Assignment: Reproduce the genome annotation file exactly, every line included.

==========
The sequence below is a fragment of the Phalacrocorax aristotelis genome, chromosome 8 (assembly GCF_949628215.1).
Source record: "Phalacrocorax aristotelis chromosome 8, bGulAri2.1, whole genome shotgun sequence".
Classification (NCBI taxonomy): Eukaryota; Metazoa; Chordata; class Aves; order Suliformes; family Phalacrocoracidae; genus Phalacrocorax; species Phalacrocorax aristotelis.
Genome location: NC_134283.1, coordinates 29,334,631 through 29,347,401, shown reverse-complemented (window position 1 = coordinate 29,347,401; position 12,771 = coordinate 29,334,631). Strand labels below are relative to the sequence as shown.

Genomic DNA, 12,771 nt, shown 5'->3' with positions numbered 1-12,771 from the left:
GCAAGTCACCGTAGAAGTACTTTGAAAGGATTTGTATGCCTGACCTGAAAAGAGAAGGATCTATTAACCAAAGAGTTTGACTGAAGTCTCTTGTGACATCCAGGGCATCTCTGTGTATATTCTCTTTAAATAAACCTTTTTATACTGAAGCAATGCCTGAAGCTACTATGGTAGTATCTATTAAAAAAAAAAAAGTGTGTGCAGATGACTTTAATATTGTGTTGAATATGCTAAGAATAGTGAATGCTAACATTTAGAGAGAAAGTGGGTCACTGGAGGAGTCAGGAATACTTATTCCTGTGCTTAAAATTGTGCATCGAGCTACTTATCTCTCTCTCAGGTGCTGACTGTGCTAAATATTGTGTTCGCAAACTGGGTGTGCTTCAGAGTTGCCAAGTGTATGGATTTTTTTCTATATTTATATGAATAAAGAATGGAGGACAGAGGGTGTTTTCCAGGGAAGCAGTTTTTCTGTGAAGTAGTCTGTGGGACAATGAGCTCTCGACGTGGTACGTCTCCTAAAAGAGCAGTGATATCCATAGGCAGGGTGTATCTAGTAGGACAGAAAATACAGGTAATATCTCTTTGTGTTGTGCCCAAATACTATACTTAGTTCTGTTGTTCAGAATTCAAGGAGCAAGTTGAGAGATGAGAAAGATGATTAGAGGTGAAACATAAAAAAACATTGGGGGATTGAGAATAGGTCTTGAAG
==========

The sequence below is a fragment of the Phalacrocorax aristotelis genome, chromosome 8 (assembly GCF_949628215.1).
Source record: "Phalacrocorax aristotelis chromosome 8, bGulAri2.1, whole genome shotgun sequence".
Classification (NCBI taxonomy): Eukaryota; Metazoa; Chordata; class Aves; order Suliformes; family Phalacrocoracidae; genus Phalacrocorax; species Phalacrocorax aristotelis.
Genome location: NC_134283.1, coordinates 29,334,631 through 29,347,401, shown reverse-complemented (window position 1 = coordinate 29,347,401; position 12,771 = coordinate 29,334,631). Strand labels below are relative to the sequence as shown.

Genomic DNA, 12,771 nt, shown 5'->3' with positions numbered 1-12,771 from the left:
GCAAGTCACCGTAGAAGTACTTTGAAAGGATTTGTATGCCTGACCTGAAAAGAGAAGGATCTATTAACCAAAGAGTTTGACTGAAGTCTCTTGTGACATCCAGGGCATCTCTGTGTATATTCTCTTTAAATAAACCTTTTTATACTGAAGCAATGCCTGAAGCTACTATGGTAGTATCTATTAAAAAAAAAAAAGTGTGTGCAGATGACTTTAATATTGTGTTGAATATGCTAAGAATAGTGAATGCTAACATTTAGAGAGAAAGTGGGTCACTGGAGGAGTCAGGAATACTTATTCCTGTGCTTAAAATTGTGCATCGAGCTACTTATCTCTCTCTCAGGTGCTGACTGTGCTAAATATTGTGTTCGCAAACTGGGTGTGCTTCAGAGTTGCCAAGTGTATGGATTTTTTTCTATATTTATATGAATAAAGAATGGAGGACAGAGGGTGTTTTCCAGGGAAGCAGTTTTTCTGTGAAGTAGTCTGTGGGACAATGAGCTCTCGACGTGGTACGTCTCCTAAAAGAGCAGTGATATCCATAGGCAGGGTGTATCTAGTAGGACAGAAAATACAGGTAATATCTCTTTGTGTTGTGCCCAAATACTATACTTAGTTCTGTTGTTCAGAATTCAAGGAGCAAGTTGAGAGATGAGAAAGATGATTAGAGGTGAAACATAAAAAAACATTGGGGGATTGAGAATAGGTCTTGAAG